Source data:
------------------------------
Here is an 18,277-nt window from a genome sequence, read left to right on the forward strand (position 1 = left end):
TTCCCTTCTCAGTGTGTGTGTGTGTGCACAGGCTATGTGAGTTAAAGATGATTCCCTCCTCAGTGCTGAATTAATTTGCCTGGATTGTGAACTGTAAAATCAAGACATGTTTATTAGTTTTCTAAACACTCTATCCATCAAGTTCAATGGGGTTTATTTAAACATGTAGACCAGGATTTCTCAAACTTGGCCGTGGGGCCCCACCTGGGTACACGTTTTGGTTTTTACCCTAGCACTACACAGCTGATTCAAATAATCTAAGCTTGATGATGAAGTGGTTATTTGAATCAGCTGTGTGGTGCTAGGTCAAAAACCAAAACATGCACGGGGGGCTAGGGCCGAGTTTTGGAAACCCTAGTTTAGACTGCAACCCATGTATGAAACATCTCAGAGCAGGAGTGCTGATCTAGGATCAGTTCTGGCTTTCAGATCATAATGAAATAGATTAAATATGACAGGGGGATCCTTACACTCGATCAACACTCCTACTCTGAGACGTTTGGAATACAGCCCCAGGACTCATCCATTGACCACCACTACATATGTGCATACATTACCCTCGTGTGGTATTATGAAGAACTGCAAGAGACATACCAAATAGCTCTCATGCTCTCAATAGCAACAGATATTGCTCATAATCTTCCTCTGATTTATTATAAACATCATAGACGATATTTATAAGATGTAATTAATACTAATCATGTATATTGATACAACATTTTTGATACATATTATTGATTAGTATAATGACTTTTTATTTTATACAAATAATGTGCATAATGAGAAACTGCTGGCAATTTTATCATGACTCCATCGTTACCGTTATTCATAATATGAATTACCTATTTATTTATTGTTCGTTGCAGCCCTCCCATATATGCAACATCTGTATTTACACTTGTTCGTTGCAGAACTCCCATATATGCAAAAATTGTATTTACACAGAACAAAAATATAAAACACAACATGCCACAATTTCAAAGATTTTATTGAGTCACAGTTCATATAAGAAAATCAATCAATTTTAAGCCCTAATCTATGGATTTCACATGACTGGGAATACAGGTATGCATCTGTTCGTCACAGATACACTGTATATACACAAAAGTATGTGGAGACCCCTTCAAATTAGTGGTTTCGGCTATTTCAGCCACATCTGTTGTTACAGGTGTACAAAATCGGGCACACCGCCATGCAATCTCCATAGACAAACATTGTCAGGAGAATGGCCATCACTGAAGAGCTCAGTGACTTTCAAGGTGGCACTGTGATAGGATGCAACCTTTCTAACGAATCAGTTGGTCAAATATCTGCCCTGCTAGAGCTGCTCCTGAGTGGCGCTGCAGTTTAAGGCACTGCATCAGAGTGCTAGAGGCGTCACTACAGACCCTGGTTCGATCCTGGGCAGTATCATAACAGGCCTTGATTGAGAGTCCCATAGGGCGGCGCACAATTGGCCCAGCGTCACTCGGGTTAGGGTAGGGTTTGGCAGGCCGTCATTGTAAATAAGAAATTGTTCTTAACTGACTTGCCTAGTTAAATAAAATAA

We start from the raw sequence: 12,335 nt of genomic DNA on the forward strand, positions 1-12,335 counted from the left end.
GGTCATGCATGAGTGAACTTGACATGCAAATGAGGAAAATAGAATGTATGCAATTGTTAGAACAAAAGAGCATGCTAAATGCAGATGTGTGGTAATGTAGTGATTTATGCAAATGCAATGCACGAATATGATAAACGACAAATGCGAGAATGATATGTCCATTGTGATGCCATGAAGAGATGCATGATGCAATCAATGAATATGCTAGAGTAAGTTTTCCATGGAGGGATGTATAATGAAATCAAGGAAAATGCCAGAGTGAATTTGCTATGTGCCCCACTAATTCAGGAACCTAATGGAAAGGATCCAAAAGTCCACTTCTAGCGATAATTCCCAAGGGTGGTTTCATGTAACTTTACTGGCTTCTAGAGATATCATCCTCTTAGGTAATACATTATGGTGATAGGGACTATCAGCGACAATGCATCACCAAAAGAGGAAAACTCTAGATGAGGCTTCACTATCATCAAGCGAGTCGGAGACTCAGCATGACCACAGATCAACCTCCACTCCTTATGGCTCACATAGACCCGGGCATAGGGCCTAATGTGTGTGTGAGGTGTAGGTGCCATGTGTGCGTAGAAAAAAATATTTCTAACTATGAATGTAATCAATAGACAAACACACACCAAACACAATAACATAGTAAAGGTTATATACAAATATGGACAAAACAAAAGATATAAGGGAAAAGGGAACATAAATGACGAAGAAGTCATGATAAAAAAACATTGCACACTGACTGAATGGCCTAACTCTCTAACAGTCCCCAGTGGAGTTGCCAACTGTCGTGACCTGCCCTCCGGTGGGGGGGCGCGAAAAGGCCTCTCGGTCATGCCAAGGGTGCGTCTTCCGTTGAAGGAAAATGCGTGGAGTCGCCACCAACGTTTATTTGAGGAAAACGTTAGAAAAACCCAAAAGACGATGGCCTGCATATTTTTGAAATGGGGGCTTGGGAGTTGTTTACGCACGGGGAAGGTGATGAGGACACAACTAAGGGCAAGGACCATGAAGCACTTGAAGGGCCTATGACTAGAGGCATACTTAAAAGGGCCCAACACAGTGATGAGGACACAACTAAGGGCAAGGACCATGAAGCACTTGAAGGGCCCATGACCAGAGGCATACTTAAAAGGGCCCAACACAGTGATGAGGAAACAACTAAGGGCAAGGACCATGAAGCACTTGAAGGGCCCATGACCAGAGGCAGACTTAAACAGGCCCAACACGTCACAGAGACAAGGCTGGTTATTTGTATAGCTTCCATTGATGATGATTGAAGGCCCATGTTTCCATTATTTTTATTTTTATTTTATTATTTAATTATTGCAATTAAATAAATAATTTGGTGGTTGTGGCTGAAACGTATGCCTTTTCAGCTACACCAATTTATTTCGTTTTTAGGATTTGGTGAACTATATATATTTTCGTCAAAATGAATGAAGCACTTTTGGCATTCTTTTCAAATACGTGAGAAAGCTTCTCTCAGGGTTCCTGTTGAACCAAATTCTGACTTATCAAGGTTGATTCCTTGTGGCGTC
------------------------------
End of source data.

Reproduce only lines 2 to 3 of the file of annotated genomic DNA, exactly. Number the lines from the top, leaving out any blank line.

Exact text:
TTCCCTTCTCAGTGTGTGTGTGTGTGCACAGGCTATGTGAGTTAAAGATGATTCCCTCCTCAGTGCTGAATTAATTTGCCTGGATTGTGAACTGTAAAATCAAGACATGTTTATTAGTTTTCTAAACACTCTATCCATCAAGTTCAATGGGGTTTATTTAAACATGTAGACCAGGATTTCTCAAACTTGGCCGTGGGGCCCCACCTGGGTACACGTTTTGGTTTTTACCCTAGCACTACACAGCTGATTCAAATAATCTAAGCTTGATGATGAAGTGGTTATTTGAATCAGCTGTGTGGTGCTAGGTCAAAAACCAAAACATGCACGGGGGGCTAGGGCCGAGTTTTGGAAACCCTAGTTTAGACTGCAACCCATGTATGAAACATCTCAGAGCAGGAGTGCTGATCTAGGATCAGTTCTGGCTTTCAGATCATAATGAAATAGATTAAATATGACAGGGGGATCCTTACACTCGATCAACACTCCTACTCTGAGACGTTTGGAATACAGCCCCAGGACTCATCCATTGACCACCACTACATATGTGCATACATTACCCTCGTGTGGTATTATGAAGAACTGCAAGAGACATACCAAATAGCTCTCATGCTCTCAATAGCAACAGATATTGCTCATAATCTTCCTCTGATTTATTATAAACATCATAGACGATATTTATAAGATGTAATTAATACTAATCATGTATATTGATACAACATTTTTGATACATATTATTGATTAGTATAATGACTTTTTATTTTATACAAATAATGTGCATAATGAGAAACTGCTGGCAATTTTATCATGACTCCATCGTTACCGTTATTCATAATATGAATTACCTATTTATTTATTGTTCGTTGCAGCCCTCCCATATATGCAACATCTGTATTTACACTTGTTCGTTGCAGAACTCCCATATATGCAAAAATTGTATTTACACAGAACAAAAATATAAAACACAACATGCCACAATTTCAAAGATTTTATTGAGTCACAGTTCATATAAGAAAATCAATCAATTTTAAGCCCTAATCTATGGATTTCACATGACTGGGAATACAGGTATGCATCTGTTCGTCACAGATACACTGTATATACACAAAAGTATGTGGAGACCCCTTCAAATTAGTGGTTTCGGCTATTTCAGCCACATCTGTTGTTACAGGTGTACAAAATCGGGCACACCGCCATGCAATCTCCATAGACAAACATTGTCAGGAGAATGGCCATCACTGAAGAGCTCAGTGACTTTCAAGGTGGCACTGTGATAGGATGCAACCTTTCTAACGAATCAGTTGGTCAAATATCTGCCCTGCTAGAGCTGCTCCTGAGTGGCGCTGCAGTTTAAGGCACTGCATCAGAGTGCTAGAGGCGTCACTACAGACCCTGGTTCGATCCTGGGCAGTATCATAACAGGCCTTGATTGAGAGTCCCATAGGGCGGCGCACAATTGGCCCAGCGTCACTCGGGTTAGGGTAGGGTTTGGCAGGCCGTCATTGTAAATAAGAAATTGTTCTTAACTGACTTGCCTAGTTAAATAAAATAA

We start from the raw sequence: 12,335 nt of genomic DNA on the forward strand, positions 1-12,335 counted from the left end.